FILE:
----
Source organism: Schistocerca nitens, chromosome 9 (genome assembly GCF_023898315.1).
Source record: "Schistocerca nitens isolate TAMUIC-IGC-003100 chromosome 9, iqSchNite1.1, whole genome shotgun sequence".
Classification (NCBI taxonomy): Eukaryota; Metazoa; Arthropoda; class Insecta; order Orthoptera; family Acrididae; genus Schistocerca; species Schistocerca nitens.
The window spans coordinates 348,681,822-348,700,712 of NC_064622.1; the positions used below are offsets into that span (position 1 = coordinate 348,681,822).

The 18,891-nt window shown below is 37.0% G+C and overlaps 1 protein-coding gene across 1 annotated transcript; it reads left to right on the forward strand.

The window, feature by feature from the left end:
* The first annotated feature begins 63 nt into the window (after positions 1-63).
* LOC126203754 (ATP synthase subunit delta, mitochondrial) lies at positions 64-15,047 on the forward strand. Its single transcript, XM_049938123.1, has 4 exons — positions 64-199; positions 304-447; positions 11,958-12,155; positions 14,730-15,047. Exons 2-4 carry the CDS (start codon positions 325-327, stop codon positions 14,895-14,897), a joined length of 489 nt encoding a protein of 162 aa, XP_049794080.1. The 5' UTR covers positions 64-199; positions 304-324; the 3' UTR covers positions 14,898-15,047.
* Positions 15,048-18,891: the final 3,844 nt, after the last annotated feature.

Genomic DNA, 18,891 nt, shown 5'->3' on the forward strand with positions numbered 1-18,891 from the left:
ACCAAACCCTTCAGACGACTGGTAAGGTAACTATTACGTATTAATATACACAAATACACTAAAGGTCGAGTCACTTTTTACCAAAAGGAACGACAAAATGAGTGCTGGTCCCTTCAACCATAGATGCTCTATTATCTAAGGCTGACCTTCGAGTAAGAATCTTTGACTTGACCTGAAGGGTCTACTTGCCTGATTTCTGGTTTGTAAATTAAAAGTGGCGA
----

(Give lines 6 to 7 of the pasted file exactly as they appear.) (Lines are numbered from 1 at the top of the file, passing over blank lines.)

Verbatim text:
The window, feature by feature from the left end:
* The first annotated feature begins 63 nt into the window (after positions 1-63).